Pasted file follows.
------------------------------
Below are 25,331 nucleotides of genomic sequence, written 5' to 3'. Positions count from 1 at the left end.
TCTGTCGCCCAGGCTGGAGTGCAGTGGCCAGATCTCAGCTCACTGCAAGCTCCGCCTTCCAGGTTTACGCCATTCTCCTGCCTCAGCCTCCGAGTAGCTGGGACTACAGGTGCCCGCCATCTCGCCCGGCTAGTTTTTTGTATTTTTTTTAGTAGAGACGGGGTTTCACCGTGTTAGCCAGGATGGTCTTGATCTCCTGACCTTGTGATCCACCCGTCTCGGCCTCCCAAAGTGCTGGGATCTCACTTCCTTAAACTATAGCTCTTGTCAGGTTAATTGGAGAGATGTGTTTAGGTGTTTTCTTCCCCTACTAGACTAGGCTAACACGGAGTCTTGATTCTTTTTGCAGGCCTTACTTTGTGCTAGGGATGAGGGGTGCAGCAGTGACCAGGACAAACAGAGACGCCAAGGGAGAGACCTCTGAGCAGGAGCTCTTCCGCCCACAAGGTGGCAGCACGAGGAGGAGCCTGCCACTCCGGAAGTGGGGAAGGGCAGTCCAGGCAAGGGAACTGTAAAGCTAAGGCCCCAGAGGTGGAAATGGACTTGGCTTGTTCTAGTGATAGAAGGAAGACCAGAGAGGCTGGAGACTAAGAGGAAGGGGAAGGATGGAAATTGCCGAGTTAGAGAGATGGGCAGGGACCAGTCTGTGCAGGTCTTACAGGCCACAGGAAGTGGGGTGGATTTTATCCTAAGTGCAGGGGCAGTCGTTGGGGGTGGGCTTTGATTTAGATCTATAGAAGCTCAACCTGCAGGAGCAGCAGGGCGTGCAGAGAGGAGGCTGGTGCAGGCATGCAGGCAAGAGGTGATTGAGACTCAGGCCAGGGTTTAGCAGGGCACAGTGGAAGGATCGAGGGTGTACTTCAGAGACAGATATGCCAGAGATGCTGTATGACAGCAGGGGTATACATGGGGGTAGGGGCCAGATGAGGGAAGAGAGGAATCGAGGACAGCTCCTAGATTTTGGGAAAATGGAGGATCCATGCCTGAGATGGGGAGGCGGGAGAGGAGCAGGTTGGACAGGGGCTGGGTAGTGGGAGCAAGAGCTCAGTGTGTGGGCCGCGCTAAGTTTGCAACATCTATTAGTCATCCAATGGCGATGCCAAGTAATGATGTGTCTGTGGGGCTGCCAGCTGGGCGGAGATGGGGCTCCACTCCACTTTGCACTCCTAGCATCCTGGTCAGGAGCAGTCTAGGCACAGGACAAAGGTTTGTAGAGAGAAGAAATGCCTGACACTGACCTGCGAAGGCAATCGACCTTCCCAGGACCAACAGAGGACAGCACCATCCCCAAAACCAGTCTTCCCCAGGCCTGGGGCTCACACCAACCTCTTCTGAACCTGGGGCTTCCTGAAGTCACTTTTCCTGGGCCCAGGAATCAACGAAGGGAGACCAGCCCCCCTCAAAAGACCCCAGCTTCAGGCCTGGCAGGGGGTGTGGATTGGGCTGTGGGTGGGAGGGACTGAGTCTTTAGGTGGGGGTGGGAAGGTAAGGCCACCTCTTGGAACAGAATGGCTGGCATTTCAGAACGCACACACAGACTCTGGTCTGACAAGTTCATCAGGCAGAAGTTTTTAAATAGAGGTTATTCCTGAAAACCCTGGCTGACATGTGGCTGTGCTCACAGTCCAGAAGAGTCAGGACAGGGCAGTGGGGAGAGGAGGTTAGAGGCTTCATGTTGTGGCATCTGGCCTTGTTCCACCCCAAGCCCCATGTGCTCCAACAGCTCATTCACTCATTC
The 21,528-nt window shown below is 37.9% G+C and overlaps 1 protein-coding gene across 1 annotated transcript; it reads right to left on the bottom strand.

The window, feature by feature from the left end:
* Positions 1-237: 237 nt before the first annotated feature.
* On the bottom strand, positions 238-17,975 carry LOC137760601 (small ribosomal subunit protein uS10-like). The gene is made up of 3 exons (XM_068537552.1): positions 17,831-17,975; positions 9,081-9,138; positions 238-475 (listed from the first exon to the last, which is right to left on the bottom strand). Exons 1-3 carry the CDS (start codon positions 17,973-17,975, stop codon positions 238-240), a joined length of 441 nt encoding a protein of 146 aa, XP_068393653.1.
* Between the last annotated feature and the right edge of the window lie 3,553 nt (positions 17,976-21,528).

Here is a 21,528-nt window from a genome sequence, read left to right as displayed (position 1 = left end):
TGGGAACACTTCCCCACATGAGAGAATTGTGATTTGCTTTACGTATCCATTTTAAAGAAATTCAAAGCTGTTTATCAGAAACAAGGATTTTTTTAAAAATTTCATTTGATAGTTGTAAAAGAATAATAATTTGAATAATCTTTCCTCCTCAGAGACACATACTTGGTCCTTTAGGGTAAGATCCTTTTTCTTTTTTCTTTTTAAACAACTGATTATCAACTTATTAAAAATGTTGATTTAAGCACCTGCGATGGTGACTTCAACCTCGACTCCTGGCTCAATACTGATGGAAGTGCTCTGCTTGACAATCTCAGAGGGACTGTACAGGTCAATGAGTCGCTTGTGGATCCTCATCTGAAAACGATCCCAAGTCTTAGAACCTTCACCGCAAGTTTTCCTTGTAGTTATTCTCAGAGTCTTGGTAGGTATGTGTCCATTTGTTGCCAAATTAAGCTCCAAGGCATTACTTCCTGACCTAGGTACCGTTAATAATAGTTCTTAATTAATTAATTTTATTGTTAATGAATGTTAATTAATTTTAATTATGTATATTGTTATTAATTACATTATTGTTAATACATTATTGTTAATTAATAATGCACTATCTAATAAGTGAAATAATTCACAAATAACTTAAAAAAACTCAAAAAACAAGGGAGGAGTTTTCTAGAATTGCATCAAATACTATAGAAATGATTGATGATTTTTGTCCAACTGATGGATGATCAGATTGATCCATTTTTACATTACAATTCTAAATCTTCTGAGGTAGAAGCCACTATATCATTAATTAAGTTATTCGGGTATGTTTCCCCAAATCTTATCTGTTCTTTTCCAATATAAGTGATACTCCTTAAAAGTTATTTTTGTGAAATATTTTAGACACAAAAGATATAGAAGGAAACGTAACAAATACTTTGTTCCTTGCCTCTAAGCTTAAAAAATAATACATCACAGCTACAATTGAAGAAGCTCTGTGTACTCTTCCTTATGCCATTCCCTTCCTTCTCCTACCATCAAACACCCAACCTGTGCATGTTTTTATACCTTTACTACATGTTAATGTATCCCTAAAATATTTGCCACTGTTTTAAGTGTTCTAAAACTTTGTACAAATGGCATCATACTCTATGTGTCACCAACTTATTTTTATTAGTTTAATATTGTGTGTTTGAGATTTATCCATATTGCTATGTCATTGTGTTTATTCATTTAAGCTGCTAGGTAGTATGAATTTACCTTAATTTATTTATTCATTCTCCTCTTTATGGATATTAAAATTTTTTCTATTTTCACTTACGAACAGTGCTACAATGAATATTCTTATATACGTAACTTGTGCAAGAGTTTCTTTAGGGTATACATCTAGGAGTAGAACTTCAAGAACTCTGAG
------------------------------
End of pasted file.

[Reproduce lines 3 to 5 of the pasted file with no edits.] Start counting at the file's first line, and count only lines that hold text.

The 21,528-nt window shown below is 37.9% G+C and overlaps 1 protein-coding gene across 1 annotated transcript; it reads right to left on the bottom strand.

The window, feature by feature from the left end:
* Positions 1-237: 237 nt before the first annotated feature.